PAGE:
A/N: Thank you so much for your awesome reviews! I'm so glad that you all—all three of you anyway :p—liked it. I was so sure that no one was going to read this. Since I am now definitely going to continue, I'm using this chapter as somewhat of an experiment, still playing around with their feelings about the past, but also testing Luke's nurturing skills. He says he probably won't be much of a dad, but I beg to differ ;)
Safe in Small Numbers
When Mei finally emerged from her room, Luke was sitting at the kitchen table, an empty bowl of cereal still in front of him, his eyes glued to the newspaper. Having heard her walk in, he glanced at his watch, wondering why it had taken her so long to get ready for school.
"You have to eat something before we leave." He said, getting up and putting the newspaper down on the table. "We're going to be late anyway."
She didn't verbally respond. Instead, she strode into the kitchen, back pack still slung over her shoulder, opened a cabinet and grabbed a granola bar. She looked back expectantly, still not talking. Luke narrowed his eyes at her, highly suspicious. Testing an incomplete theory, he sat down slowly, picking up the newspaper again and pretended to read it. Silent moments passed, forcing Mei to speak.
"Come on, we're going to be late!" She said, her voice completely distorted by whatever sickness she'd caught. She knew then by seeing the look on his face that he wasn't going to let her go to school.
He took her back pack and granola bar. "We're not going anywhere. Go back to your room and lie down."
"But I don't feel sick." She protested, trying her best to clear her throat, but to no avail.
"Well, you are, and you could give it to other kids."
For a moment, they were silent, both unshakable in their determination to win this small argument. This was something Luke had predicted would happen eventually, knowing how stubborn she could be, but it still didn't quite make sense to him. Usually, they were harmonious in their decision making, and if compromises needed to be made, they'd make them. He'd yet to use his adult authority over her because of her highly advanced logic—for an eleven year old—and because of it, she usually assumed that he knew best when it came to most things thus far.
Looking at her as she crossed her arms, he changed his tone, not wanting to start to fight. "It's best you stay here today. Don't want anything getting worse." At that thought, he wondered if it was merely a cold or something more serious, like strep. He could see in her eyes that she understood, but didn't like it. She twisted in the direction of her room.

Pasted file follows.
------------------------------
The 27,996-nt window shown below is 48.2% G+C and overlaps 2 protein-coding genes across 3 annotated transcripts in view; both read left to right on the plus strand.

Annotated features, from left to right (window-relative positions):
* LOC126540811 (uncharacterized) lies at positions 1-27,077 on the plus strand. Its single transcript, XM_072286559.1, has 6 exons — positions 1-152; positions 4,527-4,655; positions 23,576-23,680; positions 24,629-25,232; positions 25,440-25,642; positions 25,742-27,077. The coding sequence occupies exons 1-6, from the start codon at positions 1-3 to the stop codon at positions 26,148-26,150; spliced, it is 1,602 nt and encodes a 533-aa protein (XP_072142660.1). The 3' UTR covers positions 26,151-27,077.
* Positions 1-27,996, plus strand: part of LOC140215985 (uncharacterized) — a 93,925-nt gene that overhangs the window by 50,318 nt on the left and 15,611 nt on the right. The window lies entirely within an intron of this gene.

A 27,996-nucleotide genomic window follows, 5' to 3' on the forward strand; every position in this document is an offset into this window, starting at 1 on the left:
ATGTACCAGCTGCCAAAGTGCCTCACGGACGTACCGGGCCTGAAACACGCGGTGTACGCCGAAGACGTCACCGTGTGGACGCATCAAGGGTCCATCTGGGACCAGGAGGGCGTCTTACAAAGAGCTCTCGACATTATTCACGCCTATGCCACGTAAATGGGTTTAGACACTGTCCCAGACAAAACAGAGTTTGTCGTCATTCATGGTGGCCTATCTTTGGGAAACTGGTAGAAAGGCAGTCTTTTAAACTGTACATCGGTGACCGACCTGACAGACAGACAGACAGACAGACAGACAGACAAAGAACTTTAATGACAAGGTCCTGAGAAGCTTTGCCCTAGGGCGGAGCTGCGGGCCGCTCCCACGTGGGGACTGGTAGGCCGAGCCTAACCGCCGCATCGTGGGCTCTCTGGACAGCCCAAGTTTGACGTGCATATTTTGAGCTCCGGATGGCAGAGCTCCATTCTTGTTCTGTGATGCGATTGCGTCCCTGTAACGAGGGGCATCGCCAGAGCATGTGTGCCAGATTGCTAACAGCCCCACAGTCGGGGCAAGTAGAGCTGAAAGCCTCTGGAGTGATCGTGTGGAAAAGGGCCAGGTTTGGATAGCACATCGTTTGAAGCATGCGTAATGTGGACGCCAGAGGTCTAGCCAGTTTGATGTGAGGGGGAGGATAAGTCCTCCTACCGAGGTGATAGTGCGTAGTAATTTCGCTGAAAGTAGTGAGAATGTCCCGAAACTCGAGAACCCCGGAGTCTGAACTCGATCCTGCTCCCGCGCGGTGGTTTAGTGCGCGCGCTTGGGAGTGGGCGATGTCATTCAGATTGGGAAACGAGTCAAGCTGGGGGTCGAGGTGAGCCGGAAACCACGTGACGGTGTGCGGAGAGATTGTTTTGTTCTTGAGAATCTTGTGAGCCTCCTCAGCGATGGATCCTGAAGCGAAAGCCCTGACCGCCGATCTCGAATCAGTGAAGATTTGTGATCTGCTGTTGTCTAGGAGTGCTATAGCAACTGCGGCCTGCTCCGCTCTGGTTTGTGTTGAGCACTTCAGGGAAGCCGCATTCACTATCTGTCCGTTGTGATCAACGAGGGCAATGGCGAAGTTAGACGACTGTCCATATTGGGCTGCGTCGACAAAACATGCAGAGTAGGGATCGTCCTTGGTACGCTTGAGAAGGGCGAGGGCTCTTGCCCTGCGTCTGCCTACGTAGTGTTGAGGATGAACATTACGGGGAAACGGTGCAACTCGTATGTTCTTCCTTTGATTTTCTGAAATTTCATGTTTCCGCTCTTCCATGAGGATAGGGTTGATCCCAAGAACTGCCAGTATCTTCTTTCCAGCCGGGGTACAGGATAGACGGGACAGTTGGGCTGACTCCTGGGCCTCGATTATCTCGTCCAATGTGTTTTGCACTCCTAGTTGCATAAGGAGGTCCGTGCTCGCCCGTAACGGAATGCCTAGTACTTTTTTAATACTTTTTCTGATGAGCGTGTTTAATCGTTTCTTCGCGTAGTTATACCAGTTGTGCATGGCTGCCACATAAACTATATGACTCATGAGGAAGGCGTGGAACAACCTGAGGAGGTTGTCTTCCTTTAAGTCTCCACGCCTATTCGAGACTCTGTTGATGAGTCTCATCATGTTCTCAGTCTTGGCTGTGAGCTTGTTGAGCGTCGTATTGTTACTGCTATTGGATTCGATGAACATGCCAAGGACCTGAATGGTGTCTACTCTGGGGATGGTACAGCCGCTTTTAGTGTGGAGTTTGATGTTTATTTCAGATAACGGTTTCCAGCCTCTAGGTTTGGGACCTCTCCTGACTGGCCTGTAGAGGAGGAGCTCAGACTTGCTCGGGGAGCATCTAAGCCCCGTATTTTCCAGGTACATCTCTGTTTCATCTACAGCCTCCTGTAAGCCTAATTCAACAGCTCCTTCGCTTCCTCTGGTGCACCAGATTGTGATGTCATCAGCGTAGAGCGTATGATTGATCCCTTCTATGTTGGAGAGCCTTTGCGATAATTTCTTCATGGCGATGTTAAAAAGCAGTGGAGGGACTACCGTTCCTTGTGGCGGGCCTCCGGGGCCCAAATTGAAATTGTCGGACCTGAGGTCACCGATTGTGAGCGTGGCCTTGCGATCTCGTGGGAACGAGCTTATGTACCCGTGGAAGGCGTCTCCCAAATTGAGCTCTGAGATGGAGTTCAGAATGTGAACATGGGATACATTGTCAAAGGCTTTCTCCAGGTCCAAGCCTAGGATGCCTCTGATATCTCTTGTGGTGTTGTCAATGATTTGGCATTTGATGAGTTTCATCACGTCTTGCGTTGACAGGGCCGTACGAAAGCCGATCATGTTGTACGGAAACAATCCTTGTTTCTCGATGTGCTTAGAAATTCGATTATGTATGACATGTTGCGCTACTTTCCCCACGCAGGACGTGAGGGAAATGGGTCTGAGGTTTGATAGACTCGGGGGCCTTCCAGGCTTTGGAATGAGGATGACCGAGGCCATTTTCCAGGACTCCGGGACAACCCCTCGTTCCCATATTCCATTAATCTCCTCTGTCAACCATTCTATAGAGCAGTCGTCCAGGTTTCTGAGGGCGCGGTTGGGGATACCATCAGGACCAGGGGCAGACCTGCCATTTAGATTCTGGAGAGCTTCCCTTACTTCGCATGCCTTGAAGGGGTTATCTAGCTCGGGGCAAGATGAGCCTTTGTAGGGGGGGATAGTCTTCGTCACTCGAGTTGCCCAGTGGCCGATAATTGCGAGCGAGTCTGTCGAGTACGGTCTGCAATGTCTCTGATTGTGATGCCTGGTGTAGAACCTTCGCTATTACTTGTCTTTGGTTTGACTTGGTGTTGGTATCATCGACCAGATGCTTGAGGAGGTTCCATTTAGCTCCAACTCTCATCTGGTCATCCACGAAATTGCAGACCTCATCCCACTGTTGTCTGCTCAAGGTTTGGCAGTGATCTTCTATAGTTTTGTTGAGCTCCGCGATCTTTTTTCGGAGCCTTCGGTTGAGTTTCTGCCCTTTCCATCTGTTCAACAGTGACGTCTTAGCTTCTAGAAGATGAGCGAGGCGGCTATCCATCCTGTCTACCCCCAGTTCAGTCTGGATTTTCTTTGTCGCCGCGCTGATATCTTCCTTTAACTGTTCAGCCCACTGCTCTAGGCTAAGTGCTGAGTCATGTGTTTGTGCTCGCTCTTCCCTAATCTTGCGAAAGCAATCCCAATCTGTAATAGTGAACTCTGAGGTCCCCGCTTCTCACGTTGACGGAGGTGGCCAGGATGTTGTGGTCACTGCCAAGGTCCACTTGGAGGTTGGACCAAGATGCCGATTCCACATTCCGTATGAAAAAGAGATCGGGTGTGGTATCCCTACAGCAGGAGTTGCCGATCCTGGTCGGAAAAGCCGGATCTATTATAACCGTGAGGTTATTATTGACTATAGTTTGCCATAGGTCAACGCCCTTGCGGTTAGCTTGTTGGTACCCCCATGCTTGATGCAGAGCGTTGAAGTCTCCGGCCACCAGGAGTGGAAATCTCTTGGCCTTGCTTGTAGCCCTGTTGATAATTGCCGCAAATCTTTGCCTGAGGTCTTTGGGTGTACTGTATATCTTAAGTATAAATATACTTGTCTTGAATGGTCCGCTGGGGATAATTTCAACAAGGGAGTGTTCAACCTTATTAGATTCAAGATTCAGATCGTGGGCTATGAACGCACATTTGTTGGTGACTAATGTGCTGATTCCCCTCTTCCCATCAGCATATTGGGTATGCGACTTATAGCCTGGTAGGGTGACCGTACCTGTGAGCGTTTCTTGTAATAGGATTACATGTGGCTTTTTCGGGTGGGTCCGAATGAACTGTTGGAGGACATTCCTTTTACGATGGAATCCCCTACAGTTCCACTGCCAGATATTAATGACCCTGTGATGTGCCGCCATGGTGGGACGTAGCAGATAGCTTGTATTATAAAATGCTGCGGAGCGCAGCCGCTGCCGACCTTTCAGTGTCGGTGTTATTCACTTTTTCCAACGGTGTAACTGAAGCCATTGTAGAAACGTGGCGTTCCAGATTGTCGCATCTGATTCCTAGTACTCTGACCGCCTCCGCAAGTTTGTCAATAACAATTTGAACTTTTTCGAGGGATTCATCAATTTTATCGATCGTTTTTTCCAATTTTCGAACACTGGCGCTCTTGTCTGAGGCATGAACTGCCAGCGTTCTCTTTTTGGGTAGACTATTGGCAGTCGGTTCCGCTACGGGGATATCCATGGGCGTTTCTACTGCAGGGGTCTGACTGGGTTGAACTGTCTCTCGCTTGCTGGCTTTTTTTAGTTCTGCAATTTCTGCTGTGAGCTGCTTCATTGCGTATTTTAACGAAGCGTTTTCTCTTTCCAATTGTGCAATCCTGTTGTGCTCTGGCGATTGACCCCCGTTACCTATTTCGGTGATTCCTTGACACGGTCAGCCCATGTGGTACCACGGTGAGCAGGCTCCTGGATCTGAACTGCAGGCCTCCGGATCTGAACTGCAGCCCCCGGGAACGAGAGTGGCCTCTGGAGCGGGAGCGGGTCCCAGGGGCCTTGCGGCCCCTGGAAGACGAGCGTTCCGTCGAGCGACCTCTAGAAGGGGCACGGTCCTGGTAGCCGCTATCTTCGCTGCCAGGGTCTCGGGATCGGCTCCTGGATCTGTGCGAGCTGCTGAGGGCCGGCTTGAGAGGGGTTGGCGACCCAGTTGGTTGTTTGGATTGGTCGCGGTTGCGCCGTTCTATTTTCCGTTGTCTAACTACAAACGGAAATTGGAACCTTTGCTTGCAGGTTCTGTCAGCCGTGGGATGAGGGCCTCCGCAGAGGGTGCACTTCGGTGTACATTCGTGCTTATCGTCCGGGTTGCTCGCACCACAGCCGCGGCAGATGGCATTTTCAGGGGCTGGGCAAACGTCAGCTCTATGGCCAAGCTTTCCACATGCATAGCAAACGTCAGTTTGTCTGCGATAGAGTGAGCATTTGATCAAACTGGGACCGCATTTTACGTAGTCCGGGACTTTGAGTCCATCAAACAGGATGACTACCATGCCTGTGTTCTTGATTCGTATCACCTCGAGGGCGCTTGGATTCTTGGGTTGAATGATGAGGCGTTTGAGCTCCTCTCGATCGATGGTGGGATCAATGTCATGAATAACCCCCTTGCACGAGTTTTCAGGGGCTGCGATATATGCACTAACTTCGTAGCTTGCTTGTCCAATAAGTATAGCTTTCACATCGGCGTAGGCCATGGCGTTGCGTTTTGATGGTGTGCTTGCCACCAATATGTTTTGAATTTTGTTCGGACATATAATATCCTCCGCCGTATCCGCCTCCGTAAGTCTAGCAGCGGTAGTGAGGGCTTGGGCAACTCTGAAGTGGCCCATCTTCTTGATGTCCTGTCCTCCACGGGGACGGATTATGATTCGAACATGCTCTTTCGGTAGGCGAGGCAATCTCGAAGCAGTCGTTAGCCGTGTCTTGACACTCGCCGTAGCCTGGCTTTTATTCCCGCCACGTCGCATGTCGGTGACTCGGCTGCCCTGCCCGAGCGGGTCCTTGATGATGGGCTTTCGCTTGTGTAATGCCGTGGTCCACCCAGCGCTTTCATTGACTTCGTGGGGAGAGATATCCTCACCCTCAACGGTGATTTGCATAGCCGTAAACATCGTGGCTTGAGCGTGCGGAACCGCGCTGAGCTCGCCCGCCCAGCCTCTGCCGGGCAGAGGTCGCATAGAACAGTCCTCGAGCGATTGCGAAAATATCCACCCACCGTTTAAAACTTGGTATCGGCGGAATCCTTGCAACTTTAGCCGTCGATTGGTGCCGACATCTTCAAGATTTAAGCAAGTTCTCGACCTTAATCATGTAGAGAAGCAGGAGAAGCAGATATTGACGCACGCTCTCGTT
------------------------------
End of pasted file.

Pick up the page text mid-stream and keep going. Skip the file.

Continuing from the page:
He tried to console her. "It's only a Friday. It'll be like having a three day weekend. I mean, you may be in bed for most of it—"
But before he could finish, her door was closed. He shook his head, somehow knowing that she wasn't mad at him. A part of him thought that her reaction to being sick was another one of her stubborn responses to looking weak. But he knew better than that, it was much more psychological. Mei was much more complicated than she looked.
He turned back to the kitchen table and shrugged off his jacket, he wouldn't be needing it today. Eyes glancing back to the newspaper, his highlighted markings sharply stood out to him among the black and grey of ink and newsprint. Originally, he had been planning to go job hunting while Mei was at school, but clearly, he was needed here, even if she didn't want to be looked after.
Mei sat in bed, wishing she were in the living room watching TV. That had been another minor disagreement between them, owning more than one television so that she could have one in her room. She'd settled for the idea of getting a laptop when the need arose, which might be soon based on all the school work she was now required to do.
Nevertheless—although she hated to admit it—she did feel sick, and it felt nice to be lying down in her pajamas again, though she was getting a bit peckish.
Just then, her door opened and Luke came in holding a steaming bowl in an oven-mitted hand.
"I made soup for breakfast." He said, suppressing a smile as he walked in. She was surprisingly adorable when irritable, or was it just this rare moment, her hair messily strewn across her pillow, her small arms crossed in a slightly childish way. Either way, he couldn't quite explain the feeling.
Less than fond memories of making and eating endless gallons of soup crossed her mind at the very word, making her face contort in distaste. "I don't like soup."
"It's good for you." Luke said, no hesitation, more encouraging than reprimanding. "The heat will help your throat."
Ever so reluctantly, she sat up and took the bowl he was offering her. Seeing that she didn't burn herself, he left to get her some water. When he came back, she was slowly eating. She looked up at him.
"Are you still going out today? To look for a job?"